Monthly Archives: April 2012

Have you ever seen an Owlet?

“The owl that calls upon the night, speaks of the unbelievers fright”  ~William Blake

There is nothing more adorable than a baby right? The babies of some species are practically irresistible. I have long known this about goats (kids), ducks (ducklings) and kangaroos (joeys) but I think I may have found the cutest babies on the planet. Have you ever seen an owlet?

There are more than 130 species of owl worldwide, with approximately 19 of those found in North America. The smallest known species is the elf owl, some individuals stand only 5 inches or 14 centimeters tall, and the largest species, the great grey owl, sometimes measuring as tall as 33 inches or 84 centimeters.

Due to advances in science and technology, we are now discovering many new facts about this mysterious species. Cameras are recording their courtship, mating and nesting habits, and the average person can easily watch the entire process from egg to parent.

The following owl nest cams are a few of my favorites. All of them have young currently in the nest, in various stages.

Mel and Sydney – Barn Owls

Owlivia and Owliver – Barn Owls

Hoot, Toot and Tiny – Barred Owls

Baleef de Lente – Eurasian Eagle Owl

Ms Harvey – Great Horned Owl

 “I think everyone will remember the first time they saw an owl” ~Kim Kuska

The owl has long been both venerated and feared in many cultures around the world. Believed to have sinister supernatural powers, the carcass of an owl was once nailed to doors to ward off lightning and evil. In some Native American tribes, owl had particular significance as an omen of death, in others, a protective spirit.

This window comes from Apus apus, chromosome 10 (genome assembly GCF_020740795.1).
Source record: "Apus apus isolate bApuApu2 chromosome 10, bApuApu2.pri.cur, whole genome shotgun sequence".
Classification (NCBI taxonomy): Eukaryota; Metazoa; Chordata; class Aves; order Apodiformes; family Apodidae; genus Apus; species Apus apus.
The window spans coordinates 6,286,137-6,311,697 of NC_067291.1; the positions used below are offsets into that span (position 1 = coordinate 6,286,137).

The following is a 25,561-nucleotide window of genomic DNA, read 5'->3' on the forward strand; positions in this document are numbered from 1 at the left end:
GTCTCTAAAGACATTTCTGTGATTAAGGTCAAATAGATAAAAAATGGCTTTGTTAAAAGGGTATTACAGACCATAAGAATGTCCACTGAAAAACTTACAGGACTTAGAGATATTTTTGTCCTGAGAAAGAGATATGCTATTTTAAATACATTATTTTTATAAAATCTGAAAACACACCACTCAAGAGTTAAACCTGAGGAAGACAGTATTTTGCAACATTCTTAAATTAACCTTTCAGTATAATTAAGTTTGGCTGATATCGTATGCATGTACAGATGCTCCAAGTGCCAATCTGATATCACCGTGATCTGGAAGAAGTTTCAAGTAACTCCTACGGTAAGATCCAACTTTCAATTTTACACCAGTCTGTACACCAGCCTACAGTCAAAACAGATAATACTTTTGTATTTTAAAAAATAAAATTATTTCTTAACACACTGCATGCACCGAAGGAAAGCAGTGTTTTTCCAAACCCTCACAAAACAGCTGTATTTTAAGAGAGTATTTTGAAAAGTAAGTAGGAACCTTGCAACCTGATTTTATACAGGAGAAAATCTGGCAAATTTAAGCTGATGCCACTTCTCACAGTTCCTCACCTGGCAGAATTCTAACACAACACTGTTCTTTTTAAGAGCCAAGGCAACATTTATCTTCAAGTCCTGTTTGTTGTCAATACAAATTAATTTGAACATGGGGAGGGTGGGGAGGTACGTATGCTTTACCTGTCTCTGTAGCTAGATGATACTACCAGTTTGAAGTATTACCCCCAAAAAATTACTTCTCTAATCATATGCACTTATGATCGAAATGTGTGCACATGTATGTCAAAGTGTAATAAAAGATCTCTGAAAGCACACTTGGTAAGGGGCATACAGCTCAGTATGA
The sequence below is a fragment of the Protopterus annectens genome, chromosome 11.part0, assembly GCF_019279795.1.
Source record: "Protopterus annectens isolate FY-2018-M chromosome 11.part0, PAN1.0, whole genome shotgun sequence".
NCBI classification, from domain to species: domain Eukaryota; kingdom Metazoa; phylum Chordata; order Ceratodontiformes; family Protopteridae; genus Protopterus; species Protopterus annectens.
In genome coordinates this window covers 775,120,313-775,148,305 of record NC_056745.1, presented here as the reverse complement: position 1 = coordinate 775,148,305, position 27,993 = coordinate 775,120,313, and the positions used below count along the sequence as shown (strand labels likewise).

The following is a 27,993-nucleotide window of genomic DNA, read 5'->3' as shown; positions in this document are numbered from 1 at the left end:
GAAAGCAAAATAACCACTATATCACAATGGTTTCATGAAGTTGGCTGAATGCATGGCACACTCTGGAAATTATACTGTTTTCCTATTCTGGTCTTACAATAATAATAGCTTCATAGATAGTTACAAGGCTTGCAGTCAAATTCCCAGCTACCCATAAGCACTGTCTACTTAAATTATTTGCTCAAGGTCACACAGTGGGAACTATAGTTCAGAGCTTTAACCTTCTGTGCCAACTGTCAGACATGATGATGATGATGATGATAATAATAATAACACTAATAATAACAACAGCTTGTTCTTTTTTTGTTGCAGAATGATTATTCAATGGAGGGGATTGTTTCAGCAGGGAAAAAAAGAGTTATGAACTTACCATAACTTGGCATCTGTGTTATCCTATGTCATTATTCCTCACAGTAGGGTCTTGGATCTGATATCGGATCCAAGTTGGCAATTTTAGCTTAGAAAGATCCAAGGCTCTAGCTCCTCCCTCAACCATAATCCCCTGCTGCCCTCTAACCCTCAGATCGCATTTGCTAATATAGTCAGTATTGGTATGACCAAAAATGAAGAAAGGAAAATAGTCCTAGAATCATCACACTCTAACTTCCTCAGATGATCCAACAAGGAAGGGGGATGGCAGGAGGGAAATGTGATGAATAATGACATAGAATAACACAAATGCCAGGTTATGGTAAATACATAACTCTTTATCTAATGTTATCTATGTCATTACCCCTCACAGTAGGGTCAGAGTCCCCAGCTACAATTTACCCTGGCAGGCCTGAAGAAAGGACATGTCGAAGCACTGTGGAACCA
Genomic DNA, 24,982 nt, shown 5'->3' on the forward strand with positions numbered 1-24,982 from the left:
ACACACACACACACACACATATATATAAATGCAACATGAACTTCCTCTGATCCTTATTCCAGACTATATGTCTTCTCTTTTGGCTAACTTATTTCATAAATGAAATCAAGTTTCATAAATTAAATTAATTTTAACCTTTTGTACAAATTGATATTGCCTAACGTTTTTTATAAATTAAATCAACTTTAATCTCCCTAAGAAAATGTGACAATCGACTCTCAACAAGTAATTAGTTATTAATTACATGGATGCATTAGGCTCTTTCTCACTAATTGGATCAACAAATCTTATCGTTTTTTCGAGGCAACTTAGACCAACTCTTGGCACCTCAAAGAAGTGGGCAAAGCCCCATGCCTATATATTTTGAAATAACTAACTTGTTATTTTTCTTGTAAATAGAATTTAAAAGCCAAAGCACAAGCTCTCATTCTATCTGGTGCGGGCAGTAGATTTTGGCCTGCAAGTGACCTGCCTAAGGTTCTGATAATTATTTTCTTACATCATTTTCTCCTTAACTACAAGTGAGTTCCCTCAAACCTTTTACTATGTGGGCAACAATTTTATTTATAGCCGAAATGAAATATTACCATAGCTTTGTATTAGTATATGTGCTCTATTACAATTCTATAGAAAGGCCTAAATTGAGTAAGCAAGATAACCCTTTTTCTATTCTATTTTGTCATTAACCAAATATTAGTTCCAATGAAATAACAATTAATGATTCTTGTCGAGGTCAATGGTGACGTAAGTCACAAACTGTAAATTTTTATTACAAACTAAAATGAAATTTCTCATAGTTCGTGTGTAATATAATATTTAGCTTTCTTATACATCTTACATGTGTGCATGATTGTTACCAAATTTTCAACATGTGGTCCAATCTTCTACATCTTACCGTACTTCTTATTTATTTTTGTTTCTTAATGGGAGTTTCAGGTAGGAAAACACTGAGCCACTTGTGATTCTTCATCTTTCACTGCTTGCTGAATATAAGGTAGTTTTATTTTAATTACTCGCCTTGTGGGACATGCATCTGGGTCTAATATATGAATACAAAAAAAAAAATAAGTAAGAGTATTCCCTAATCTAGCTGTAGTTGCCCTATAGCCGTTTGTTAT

One of the most striking features of any owl is the eyes. Owl’s eyes are not round, but tubular, which means they are unable to move them around as humans do. The eyes are large, and well adapted to low light conditions, as most owl species are nocturnal. To protect their eyes, owls have three eyelids, upper, lower and a third nictitating membrane which closes from inside to outside and moves diagonally. Though their eyes face only forward, their heads have the ability to turn as much as 270 degrees, allowing a very good view indeed.

It is no wonder they have been regarded with such superstition.

  “All primitive people are frightened of owls,’ said Harley. ‘The villagers here are scared to death of the gufo. Birds of ill omen. If they see one, they think they’ll die. But they never do. See one, I mean, of course,’ he added with a laugh.” ~Francis Brett Young, Cold Harbour

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Birds Eye View

 

 Voyeur  –  voi-yur  – nounan obsessive observer of sordid or sensational subjects.

Of all the many incredible and wonderful uses of technology, nest cams must certainly be among the most enjoyable. We live in an age when one can literally manage their entire life without leaving the house. It should come as no surprise then, that we have reached the point where it is possible for the general public to observe up close and personal, the goings on in the natural world, through well placed cameras which stream their content live 24 hours per day.